Dark reality of growing up Catholic
My heart broke on Tuesday.
Not because I feel any sympathy for George Pell. I don't. I will never shed a tear for him.
My chest felt heavy all day because two more poor souls have joined a club no one ever chooses to be part of, a tragic group of people from all walks of life, children, the disabled, nuns, in all corners of the globe, joined together by a common truth - their lives have been ruined by paedophile priests.
We are a club united by waves of shame, anger, worthlessness and guilt that wash over us when we least expect it, a club of people trying to run as fast as we can from the dark shadow that has haunted our lives.
I was abused by two priests.
My parents were devout Catholics, the Church was at the heart and soul of my family and my parent's proudest day was when I joined the convent and my twin brother Michael the priesthood.
Two children to the Church! God's glory shone down on my family.
I joined the Church to escape the abuse I'd endured by a priest in my teens, and also at the hands of my father. The convent offered a safe space, except it didn't.
After years of struggle and anguish, I confided my darkest secret to a priest who then took advantage of my incredibly vulnerable state. He knew I was emotionally weak and he preyed upon me. I blamed myself, punished myself, I believed I was a bad person and I was going straight to hell, it was all my fault. I left the Church soon after.
Many years later, my brother, Father Michael Aulsebrook was accused of abusing a child. I knew that child was telling the truth and it prompted me to finally contact the Church's Towards Healing.
I reported him and the two priests who'd abused me. Towards Healing investigated my claims and when confronted, one priest admitted what he had done and apologised. The second refused to acknowledge me.
Like many others, I never got my day in court.
The Church's well-paid lawyers made sure I knew my place in the world. It was "my word against his" and "he's a priest". I was an "unreliable witness" because I'd suffered a mental breakdown after leaving the Church, clearly, I was a "troubled girl". Who'd believe me?
They paid me a small amount of compensation to cover some treatment, but only after I signed a confidentiality agreement stating I would take no further action.
Both priests continued in their parishes after I'd made formal complaints and after I'd received a settlement from the Church. One is still actively involved in a parish today, despite his admission and despite the highest levels of the Church being made aware of my allegations.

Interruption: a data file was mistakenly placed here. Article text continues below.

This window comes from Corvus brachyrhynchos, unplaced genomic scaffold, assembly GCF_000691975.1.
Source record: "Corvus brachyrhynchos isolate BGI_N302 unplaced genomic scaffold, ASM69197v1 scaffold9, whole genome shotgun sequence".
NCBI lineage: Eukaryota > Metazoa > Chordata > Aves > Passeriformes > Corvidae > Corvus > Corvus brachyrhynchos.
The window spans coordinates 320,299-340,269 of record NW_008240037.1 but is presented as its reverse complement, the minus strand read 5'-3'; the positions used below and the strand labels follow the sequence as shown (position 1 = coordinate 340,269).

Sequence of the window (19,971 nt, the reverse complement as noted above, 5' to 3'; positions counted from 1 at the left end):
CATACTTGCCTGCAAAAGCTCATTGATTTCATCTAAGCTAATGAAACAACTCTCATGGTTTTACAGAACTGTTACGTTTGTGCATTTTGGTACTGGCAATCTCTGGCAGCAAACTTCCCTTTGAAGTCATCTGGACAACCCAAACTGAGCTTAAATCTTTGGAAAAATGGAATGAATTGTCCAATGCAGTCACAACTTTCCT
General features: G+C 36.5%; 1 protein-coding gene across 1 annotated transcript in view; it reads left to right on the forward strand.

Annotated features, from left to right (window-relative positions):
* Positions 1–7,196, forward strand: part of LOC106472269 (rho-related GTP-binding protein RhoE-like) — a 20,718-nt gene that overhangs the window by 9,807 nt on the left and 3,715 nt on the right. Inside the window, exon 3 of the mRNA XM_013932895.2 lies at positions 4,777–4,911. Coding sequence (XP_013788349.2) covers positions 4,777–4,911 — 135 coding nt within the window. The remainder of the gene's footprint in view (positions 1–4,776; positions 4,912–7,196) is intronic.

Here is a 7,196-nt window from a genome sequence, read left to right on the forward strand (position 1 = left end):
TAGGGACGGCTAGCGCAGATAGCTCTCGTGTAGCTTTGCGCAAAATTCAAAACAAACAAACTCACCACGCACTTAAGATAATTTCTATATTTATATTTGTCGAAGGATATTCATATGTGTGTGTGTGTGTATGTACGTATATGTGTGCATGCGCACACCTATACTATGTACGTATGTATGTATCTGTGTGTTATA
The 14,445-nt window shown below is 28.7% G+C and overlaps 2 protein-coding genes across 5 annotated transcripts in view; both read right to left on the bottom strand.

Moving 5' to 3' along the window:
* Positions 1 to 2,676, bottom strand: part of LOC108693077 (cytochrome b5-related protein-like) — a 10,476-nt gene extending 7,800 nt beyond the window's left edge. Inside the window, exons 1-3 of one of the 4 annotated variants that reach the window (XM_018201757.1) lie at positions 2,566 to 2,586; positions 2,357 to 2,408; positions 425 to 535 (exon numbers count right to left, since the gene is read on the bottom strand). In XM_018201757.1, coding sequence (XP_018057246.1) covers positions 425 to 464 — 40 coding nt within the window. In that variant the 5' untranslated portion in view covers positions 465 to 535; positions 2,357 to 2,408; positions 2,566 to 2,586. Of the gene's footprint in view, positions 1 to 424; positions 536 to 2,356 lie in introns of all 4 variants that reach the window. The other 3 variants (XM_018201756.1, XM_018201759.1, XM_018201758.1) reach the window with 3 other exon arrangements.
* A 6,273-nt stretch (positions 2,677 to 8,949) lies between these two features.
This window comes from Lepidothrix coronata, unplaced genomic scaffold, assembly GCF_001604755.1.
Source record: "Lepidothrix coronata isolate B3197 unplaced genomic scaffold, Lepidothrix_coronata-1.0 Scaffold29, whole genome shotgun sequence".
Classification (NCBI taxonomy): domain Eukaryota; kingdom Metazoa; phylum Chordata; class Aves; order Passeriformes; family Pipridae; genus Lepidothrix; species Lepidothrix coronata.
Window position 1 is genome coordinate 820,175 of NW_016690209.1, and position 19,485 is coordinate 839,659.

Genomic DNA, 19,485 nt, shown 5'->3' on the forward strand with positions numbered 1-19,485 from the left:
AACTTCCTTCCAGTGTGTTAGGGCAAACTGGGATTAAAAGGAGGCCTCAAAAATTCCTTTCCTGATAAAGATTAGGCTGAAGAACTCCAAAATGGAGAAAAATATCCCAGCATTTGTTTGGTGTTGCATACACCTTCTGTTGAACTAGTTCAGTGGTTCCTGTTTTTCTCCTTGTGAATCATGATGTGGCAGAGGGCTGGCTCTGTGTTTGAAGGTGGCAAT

My own brother, my beloved twin and my best friend is now in jail, convicted of abusing three children when he was a teacher at the Salesian's 'Rupertswood' College in the 1980s and 1990s. We know there are many more of his victims who've never had their day in court.
I still grieve the loss of the brother I thought I knew.
I feel a deep sense of grief for the victims of George Pell and their families, it takes the courage of a lion to speak up, especially against the ferocity of the billion-dollar Church.
And I feel overwhelming heartbreak for the victim who took his life. He denied he'd been abused. I denied I'd been abused too, for many years. I denied it, lied about it when asked and covered it up because I was so ashamed of what had happened to me.
That's why this week's verdict is so important. Not just for the victims of George Pell and their families, but also for the victims of other priests who've never had their day in court because they've been belittled and demeaned by the Church or because they are so broken by their abuse, they simply don't have one last ounce of fight left within them.
They are the "unreliable witnesses" who turned to drugs or alcohol to numb the constant flashbacks, or had breakdowns and require ongoing care because their poor souls have been shredded to the core. The victims the Church loves to tear torn apart on the witness stand.
This verdict is for them.
This verdict has given a voice to the voiceless. You have been heard. We believe you.
But how many more victims are there? Will we ever truly know how many have suffered abuse at the hands of this poisonous priesthood? Will we ever know the scale of cover-up that has enabled these paedophiles to get away with this behaviour for so long?
I guess it remains to be seen. But what I do know is that the victim who spoke up is a hero. He has selflessly put himself on the line to fight for justice. In doing so, he has given power to others who've suffered in silence, and for that there is simply no words other than - THANK YOU.